Giving credit where credit is past-due

It’s not that I wouldn’t like to pay my natural gas bill. I would. I really would.

Nothing would make me happier than to pay my $76.38 balance with a certain natural gas utility, thus protecting my “valuable credit rating.”

Because, as we all know, the barometer of a person’s worth as a human being in our society hinges on their ability to make utility payments on time.

I mean, you start buying into the idea that people can be decent, caring, and upstanding citizens even if they miss a payment or two and soon you have anarchy in the streets my friends. A total breakdown of societal morals.

So trust me, I am well aware of how crucial it is, if I am to hold my head up among decent people, to pay my natural gas bill.

Should I ever forget, I will promptly receive a telephone call from a computer-generated-voice-guy asking me to “please stand by for an important message from a creditor.”

No gas. The problem with paying “my” bill? I don’t have one. A natural gas bill that is.

It is quite possibly the one and only debt I don’t have, I’ll admit, but nonetheless – I don’t.

Not for lack of trying, but rather because my neighborhood does not receive natural gas service. Neither did our previous address. Prior to that I lived at home with my mother.

While she may have been a stickler when it came to my doing my own laundry and turning out the lights when I left a room because honestly, she didn’t own Ohio Edison, she was still not so harsh as to make me underwrite the heat and hot water with my baby-sitting money.

Nonetheless, through the magic of technology, this phantom gas bill has hounded me for well over a year now. We have come to refer to it as my fantasy gas.

I’ve tried. Oh how I’ve tried to get the computer generated voice guy to come around to my way of thinking. He is generally not persuaded.

It is truly a blessing that all the creditors in the world have gone to automated calling.

Otherwise, logic and reason might be permitted to enter into the equation, whereupon our nation’s creditors would immediately fall so far behind on harassing innocent citizens that they might never catch up.

Human touch. I tried to go over computer-generated-voice-guy’s head and speak to an actual human being. There is no such thing at the utility company anymore, of course, but it was fun to try.

I sat on hold for approximately six days, routinely offered the option of paying my bill automatically by credit card, personal check, or simply pounding a series of random numbers into the telephone and what the heck, they’d charge my balance to somebody.

The system never, however, gave me an option for “if you believe your bill to be in error please press 76, star, pound sign” or any combination thereof.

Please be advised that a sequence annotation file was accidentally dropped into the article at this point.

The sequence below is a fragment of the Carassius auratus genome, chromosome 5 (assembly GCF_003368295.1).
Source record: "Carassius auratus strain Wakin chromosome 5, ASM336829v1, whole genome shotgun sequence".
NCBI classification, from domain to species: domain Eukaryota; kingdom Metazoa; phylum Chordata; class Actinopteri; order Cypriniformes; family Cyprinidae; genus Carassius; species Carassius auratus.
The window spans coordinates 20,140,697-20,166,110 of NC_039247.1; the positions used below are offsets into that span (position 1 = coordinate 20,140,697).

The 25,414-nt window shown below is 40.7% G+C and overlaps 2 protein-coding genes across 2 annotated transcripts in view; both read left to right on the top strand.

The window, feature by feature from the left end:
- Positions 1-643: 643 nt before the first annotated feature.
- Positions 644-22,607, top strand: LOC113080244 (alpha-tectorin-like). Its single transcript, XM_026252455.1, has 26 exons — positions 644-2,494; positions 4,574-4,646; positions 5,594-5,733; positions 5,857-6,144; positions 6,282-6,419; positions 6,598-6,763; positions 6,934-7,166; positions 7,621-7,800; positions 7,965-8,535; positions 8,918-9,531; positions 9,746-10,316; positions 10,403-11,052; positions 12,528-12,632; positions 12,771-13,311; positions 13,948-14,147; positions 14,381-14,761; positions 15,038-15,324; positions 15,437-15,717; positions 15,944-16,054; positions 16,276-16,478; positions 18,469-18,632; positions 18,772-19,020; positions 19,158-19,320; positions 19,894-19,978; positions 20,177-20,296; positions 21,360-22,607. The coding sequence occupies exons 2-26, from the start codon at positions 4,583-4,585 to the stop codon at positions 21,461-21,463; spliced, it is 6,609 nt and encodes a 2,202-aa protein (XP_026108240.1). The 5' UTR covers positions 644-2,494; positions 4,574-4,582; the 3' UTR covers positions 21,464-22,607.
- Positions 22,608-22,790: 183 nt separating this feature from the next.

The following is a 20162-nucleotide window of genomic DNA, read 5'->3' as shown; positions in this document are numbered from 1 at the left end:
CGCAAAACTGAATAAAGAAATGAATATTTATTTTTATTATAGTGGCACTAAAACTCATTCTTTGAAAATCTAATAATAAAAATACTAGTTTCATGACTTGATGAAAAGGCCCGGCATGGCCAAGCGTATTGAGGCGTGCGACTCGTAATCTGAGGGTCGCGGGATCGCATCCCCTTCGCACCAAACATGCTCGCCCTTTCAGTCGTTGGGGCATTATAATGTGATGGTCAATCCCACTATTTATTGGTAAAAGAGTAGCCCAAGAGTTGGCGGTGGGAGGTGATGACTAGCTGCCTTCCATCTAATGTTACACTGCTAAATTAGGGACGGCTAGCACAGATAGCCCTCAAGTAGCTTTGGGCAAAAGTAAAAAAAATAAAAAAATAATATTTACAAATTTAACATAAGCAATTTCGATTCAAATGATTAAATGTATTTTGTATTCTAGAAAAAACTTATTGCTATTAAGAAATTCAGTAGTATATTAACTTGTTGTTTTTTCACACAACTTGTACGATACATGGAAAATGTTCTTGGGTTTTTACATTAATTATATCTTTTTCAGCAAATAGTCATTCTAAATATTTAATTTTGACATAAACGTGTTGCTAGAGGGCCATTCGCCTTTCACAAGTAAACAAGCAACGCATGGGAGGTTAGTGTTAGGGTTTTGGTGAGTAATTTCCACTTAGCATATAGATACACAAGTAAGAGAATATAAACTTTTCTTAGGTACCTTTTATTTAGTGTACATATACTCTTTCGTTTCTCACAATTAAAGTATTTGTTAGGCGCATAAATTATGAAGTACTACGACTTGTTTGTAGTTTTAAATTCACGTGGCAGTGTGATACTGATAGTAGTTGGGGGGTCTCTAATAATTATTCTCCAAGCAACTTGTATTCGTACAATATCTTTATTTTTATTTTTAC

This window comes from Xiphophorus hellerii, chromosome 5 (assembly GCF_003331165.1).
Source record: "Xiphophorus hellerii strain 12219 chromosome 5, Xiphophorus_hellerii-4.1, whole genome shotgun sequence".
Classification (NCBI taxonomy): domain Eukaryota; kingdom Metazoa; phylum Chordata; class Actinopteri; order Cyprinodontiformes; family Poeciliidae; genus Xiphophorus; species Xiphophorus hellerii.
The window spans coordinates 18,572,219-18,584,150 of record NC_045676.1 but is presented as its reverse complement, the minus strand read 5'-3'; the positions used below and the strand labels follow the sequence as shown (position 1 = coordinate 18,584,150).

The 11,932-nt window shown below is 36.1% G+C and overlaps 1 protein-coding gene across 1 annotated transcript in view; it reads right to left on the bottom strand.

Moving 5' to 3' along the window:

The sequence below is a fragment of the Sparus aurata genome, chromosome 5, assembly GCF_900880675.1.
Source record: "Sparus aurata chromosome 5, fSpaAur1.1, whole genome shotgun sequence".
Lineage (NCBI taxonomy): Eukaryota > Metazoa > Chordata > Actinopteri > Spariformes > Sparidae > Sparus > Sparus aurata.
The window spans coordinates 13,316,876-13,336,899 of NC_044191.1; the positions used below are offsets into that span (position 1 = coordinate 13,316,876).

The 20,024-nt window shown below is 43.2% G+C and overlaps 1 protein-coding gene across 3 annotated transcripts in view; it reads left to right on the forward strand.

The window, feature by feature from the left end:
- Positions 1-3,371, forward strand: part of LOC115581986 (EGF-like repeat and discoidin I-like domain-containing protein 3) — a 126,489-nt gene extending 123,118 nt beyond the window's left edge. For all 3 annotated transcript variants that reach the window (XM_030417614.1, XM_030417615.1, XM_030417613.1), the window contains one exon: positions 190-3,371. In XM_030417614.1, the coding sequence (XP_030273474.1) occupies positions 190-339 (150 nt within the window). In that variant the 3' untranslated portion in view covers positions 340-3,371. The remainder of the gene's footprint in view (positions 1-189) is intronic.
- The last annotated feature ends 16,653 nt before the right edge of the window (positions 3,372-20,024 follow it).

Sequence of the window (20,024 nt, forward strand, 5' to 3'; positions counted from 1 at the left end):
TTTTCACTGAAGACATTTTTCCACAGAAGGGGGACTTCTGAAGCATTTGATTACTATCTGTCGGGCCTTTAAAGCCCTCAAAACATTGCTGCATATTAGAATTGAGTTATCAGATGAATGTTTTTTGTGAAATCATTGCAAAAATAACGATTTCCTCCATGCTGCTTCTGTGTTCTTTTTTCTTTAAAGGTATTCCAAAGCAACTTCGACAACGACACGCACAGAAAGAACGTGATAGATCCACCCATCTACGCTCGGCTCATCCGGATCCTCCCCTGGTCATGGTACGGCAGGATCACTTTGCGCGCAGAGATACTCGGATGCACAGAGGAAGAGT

It is as if the notion, the very suggestion, that any error could have occurred on the part of the creditor and not the consumer, or non consumer as my case may be, is so outlandish as to not be worth mentioning. Ever.

Fortunately, my “seriously past due balance,” despite being fictional, was finally turned over to a collection agency.

Suddenly, all kinds of people were clamoring to speak to me. Usually during dinner.

Sadly, it turns out that reaching an actual human being does not guarantee that logic or reason will enter into the conversation. I actually made greater inroads when talking to the computer.

It’s gotten so that I almost miss “computer generated voice guy.” I thought he and I had something special. He generally kept his calls to 8 a.m. on Saturday mornings. He was a true gentleman.

Friendly advice. My new phone friends from the collection agency have been willing, even eager, to enlighten me – at all hours of the day and night – with their learned opinions.

As professional credit collection agents operating on commission (not that this would affect their unbiased dedication to consumer rights, mind you) they offer this sterling piece of advice: “just pay the bill and save yourself further trouble.”

As one of these kindly folks suggested: “I know it seems unfair but honestly, if I were you, I’d pay the balance just to protect my credit rating.”

Finally, an obvious solution! Next time that computer-generated voice guy calls, I’ll refer him to the collection agency.

Seeing as how it’s such a small price to pay money you don’t owe to correct an error you didn’t make, they certainly shouldn’t mind cutting him a check.

(Kymberly Foster Seabolt is still fighting the good fight, despite dire personal risk to her credit score. She welcomes comments and commiseration c/o P.O. Box 38, Salem Ohio 44460 or kseabolt@epohi.com.)

About the Author

Warm, witty and just a wee bit warped, Kymberly Foster Seabolt is a native of Kent, Ohio, who survived childhood exposure to disco and grew up to marry and move to the country. Her column weaves her special brand of humor with poignant, entertaining, and honest portrayals of parenting, marriage, and real life. She currently lives in northeastern Ohio with her husband, two children, two dogs, two cats, and numerous dust bunnies who wish to remain nameless. More Stories by Kymberly Foster Seabolt

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